Russia’s war ends UK sales of Lada Niva

Russia’s war ends UK sales of Lada Niva

Britain’s sole Lada Niva importer has listed what’s likely to be the last-ever version of the Russian offroader brought into the UK.

With sanctions against Russia growing just over a year on from its invasion of Ukraine, business is about to end for London-based Mark Key, who brought his first Niva to the UK in 2010. His last is a high-spec Bronto Prestige. “It ended the business full stop,” he said of the invasion. However, with the war resulting in an estimated death toll of 200,000 and rising, Key acknowledges that the impact on his firm is trivial and admits to “genuine distress” at what has been happening.

Key became interested in the Niva after recognising its ability during a skiing holiday in the Alps. He noted how it was one of the few vehicles beside snow-chained Renault 5s and Fiat Panda 4x4s trusted to deal with the very worst conditions.

“There was a gap in the UK for a tech-free, practical 4x4, bigger than the Suzuki Jimny but smaller than a Land Rover and without any ‘lifestyle’ connotations,” said Key.

The importation process wasn’t simple, however. “Various emails and letters to the Russian embassy resulted in little,” he recalled.

“Finally, I got a positive reply from a Lada export agent. I ordered a standard white three-door Niva. It only took two weeks to get into the EU.”

From this modest start, a business was launched. Gaining an understanding of how Lada owner Avtovaz operated was essential, Key recalled: “An order for a red and a blue car would go in and the answer would come back: ‘This month we make white. You take white.’” No options were available, either.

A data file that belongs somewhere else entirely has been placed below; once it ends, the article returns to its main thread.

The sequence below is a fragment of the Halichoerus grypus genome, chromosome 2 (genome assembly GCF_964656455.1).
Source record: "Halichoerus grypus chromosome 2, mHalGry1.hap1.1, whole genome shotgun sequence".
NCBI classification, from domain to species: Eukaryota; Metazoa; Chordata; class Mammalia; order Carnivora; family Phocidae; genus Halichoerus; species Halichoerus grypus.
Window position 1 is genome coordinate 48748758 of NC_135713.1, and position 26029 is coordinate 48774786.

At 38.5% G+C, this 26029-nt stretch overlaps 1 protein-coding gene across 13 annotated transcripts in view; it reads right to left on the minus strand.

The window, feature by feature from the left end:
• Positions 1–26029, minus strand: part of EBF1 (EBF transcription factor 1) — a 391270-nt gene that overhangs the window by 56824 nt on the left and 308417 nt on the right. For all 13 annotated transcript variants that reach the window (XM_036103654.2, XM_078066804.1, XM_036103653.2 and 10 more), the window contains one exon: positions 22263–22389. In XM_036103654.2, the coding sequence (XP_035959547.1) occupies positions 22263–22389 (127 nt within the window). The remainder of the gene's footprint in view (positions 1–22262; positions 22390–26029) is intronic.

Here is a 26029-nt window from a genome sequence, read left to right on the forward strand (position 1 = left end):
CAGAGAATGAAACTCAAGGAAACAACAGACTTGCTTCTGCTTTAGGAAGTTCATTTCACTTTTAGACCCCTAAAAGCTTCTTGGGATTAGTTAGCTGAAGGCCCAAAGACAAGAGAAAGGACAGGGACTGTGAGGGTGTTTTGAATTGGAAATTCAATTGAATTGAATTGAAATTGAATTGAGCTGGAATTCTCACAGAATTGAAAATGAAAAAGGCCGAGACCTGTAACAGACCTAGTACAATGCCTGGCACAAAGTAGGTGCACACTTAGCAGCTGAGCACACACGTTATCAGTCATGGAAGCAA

There was also a continual need to realise how political sensitivities could upset things. But there was a steady stream of UK customers from all walks of life, and Key was on target to bring in 90 Nivas in 2022 before the war began. For his next venture, Key has his eye on North America, where the likes of the Daihatsu Hijet and Suzuki Carry have gained a cult following.

“These little, often 4x4, lightweight trucks make an attractive and economical alternative to the utility trucks associated with farm and forestry work and an alternative fun vehicle for town dwellers,” he said.

Key is now looking to import four-wheel-drive kei trucks from Japan

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